Recognizing bullying and stopping children from taking part in it is also essential. Educators need to speak up and stop aggressive groups from forming, to ensure each student feels welcomed and accepted.

“We have a responsibility to create new policies and procedures that would reduce the need for coercion."
— Dishion

For parents, Dishion advises making sure children receive adult supervision and recognition for positive behaviors. It is important to use positive reinforcement for good behaviors, such as congratulating children for doing well in school and telling them you appreciate their help.

Encourage your children to pursue healthy activities and enroll them in adult-supervised programs. If you work multiple jobs or do not get to spend much time with your children, Dishion advises asking extended family or friends to help ensure your children are not alone. The more time a child spends with peers and without adults around, the more likely they are to engage in anti-social behaviors. 

“We found the number of hours children spend with friends without an adult around is the best predictor for escalating anti-social behavior,” Dishion said.

Also, Dishion recommends paying close attention your children so that you can recognize changes in behavior, such as how they talk or dress, and intervene early.

For all individuals, Dishion advises we help shape our society to one where hard work is rewarded and families are supported. This includes policies that support parenting such as providing better wages and more opportunities for people of all socioeconomic backgrounds. When parents have to work multiple jobs to pay the bills, they miss out on getting to know their children.

“It is getting increasingly hard to be an involved, compassionate, mindful parent when there are so many stretches to making a living,” Dishion said.

He added that we need to increase access to quality mental-health and health-care services for everyone and ensure we have good leadership from the president down to school principals — leaders who use nonaggressive communication help de-escalate violence and coercive joining.

Dishion and his team are continuing their long-term study and plan to check up on the subjects at least one more time in the next two years. He then hopes to conduct a larger-scale study on terror and come up with recommendations for governments around the globe.

Dishion and his colleague James Snyder recently compiled a comprehensive analysis of coercive joining in families, peers, friendships, romantic relationships, schools and other institutions in their book, "The Oxford Handbook of Coercive Relationship Dynamics" (Oxford University Press, 2016). This book examines coercion in each of these dynamics and provides well-tested intervention techniques for reducing coercion.

It’s easy to feel helpless in the face of violence like the Charleston church shooting, gang activities and terrorist attacks, but by understanding factors that increase or decrease aggression, we can all help make a change.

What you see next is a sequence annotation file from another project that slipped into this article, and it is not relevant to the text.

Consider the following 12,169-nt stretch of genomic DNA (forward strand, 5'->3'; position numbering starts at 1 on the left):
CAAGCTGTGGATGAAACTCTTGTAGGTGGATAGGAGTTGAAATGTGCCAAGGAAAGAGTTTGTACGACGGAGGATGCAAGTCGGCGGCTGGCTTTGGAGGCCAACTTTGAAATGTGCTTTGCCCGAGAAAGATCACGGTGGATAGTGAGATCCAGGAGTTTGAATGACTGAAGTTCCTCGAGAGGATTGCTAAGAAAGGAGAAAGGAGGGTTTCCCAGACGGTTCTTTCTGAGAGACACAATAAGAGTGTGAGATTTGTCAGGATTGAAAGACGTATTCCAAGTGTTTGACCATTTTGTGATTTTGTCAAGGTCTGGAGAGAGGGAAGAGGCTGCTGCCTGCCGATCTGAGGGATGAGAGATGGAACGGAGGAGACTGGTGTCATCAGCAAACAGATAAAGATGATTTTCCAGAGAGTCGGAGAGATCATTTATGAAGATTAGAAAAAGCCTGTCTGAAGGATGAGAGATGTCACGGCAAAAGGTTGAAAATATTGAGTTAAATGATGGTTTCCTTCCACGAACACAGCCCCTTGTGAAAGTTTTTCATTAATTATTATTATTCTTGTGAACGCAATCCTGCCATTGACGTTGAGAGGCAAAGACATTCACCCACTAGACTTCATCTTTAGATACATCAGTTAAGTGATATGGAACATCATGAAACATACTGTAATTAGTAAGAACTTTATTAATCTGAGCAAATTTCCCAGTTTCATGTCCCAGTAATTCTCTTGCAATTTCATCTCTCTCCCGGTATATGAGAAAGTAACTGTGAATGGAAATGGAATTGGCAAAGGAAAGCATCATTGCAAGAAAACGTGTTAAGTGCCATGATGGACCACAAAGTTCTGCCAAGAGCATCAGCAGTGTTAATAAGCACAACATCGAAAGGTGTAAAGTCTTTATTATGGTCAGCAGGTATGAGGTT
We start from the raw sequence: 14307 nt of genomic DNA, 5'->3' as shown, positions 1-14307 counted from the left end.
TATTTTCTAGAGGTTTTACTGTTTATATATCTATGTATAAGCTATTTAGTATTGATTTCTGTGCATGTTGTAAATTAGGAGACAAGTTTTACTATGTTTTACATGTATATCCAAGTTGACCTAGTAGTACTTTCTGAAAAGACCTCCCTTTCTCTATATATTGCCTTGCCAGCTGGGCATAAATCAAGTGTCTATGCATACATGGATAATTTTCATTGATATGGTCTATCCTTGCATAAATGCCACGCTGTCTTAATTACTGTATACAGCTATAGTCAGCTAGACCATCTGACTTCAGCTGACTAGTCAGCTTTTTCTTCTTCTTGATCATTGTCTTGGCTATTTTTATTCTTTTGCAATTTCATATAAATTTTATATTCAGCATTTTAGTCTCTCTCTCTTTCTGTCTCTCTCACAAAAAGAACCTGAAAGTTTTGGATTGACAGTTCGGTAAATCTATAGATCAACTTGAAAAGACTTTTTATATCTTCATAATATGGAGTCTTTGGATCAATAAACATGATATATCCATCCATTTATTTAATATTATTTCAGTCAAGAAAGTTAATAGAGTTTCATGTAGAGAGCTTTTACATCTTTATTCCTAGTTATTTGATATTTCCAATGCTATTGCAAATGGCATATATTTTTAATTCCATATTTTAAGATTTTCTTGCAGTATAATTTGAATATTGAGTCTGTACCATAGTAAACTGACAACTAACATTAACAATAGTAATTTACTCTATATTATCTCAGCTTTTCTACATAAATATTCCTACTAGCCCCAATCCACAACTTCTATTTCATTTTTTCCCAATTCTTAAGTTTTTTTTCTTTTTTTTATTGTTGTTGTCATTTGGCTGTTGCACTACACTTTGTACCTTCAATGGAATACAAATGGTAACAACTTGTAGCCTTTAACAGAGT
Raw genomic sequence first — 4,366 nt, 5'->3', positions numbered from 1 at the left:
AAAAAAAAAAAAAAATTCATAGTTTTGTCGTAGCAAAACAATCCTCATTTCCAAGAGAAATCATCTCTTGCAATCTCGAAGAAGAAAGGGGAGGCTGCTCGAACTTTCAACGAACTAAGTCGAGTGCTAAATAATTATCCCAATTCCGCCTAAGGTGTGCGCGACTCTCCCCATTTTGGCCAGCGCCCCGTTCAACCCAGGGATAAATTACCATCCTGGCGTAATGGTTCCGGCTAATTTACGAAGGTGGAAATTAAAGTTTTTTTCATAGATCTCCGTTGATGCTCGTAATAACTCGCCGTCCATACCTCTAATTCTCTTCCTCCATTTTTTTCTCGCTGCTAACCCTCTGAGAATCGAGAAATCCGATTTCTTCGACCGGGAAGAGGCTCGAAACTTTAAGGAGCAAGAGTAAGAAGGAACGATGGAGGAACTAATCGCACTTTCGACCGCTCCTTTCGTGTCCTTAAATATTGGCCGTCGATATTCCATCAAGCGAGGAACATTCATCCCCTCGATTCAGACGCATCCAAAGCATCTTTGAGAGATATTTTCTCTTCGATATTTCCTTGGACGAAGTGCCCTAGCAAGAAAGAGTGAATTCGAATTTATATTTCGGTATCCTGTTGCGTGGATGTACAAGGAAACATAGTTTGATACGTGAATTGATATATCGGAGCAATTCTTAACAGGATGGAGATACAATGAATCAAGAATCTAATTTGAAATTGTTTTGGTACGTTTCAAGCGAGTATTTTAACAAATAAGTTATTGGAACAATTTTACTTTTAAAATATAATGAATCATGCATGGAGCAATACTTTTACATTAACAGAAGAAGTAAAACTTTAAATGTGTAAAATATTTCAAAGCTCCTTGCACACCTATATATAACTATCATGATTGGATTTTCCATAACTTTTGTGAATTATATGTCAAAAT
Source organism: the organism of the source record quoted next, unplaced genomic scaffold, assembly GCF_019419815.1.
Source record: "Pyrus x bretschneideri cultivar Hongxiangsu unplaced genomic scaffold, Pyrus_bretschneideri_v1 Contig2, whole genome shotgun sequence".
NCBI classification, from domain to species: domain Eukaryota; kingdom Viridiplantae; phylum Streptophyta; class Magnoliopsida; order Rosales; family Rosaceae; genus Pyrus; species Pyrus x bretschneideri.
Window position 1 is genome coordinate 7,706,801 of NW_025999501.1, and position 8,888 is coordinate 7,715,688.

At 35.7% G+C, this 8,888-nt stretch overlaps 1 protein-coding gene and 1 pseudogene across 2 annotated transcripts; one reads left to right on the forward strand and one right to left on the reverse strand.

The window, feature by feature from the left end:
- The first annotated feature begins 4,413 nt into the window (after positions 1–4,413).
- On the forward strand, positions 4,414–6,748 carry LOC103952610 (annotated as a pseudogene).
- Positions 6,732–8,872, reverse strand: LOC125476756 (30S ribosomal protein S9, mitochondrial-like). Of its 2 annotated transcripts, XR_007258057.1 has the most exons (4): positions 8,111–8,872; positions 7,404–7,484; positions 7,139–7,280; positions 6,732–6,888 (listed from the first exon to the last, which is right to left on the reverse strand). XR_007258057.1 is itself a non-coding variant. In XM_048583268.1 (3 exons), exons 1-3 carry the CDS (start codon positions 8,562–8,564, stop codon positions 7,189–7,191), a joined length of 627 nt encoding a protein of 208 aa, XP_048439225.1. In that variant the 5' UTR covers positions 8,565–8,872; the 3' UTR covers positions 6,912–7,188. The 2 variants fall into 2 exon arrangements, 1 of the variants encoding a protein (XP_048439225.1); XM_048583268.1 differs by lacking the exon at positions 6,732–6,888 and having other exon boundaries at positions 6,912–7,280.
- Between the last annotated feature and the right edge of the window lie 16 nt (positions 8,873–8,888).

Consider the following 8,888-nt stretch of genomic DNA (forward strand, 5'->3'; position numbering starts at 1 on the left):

“We have a responsibility to create new policies and procedures that would reduce the need for coercion,” Dishion said.

Written by Cheyenne Howard, Knowledge Enterprise Development

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Sparking new ideas on sustainable phosphorous

September 21, 2016

ASU initiative making progress toward better ways to collect, recycle this vital mineral before it reaches waterways

Nestled between silicon and sulfur on the periodic table of elements is a mineral that spontaneously combusts when it comes in contact with air and can be found on the tip of a match. Without it, we would die.

“Phosphorus is essential to life,” said Matt Scholz, program manager for the Sustainable Phosphorus Alliance, an organization that promotes phosphorus recycling in the food system. “It’s in your bones and it’s in your DNA, and it’s the energy currency for the cell.”

What is unknown to most people, is that the way we use this element — abbreviated as "P" on the periodic table of elements — is the cause of growing environmental and economic concern. Environmental because a large percentage of annual mined phosphorus ends up in fertilizers for farms; then the runoff leaches from fields and ends up polluting water. Economic because global agriculture is dependant on phosphorus to feed the more than 7 billion people on Earth; however, most of the world’s mineable phosphorus is located in Morocco.

“One of the issues is that it is really essential for agriculture,” Scholz said, who is also a senior sustainability scientist with ASU’s Julie Ann Wrigley Global Institute of Sustainability. “But phosphorus wastes can contaminate waterways and create water pollution and algal blooms.”

Algae blooms can occur when there is an increase in nutrients in water that cause algae to grow to a large quantity, taking over large areas of lakes, rivers and the ocean. These blooms can cause fish to die due to toxins that some algae species produce, due to the depletion of dissolved oxygen that can suffocate fish.

The Sustainable Phosphorus Alliance is trying to tackle this problem by working with stakeholders to develop or implement better ways to collect and recycle phosphorus from the food system before it has a chance to reach waterways.

Matthew Scholz program manager for the Sustainable Phosphorus Alliance

Matthew Scholz is program manager for the Sustainable Phosphorus Alliance, an organization housed at the Biodesign Institute. Photo by Ally Carr


Origins of the alliance

The idea for the Sustainable Phosphorus Alliance grew out of a five-year ASU National Science Foundation grant to create a phosphorus sustainability research coordination network (RCN). The goal was first to build a network of scientists, fertilizer and agricultural representatives, policy makers and farmers. Then the stakeholder network could work together to advance research that would highlight the most promising ways to improve how phosphorus is used in agriculture and discover new methods to recycle it.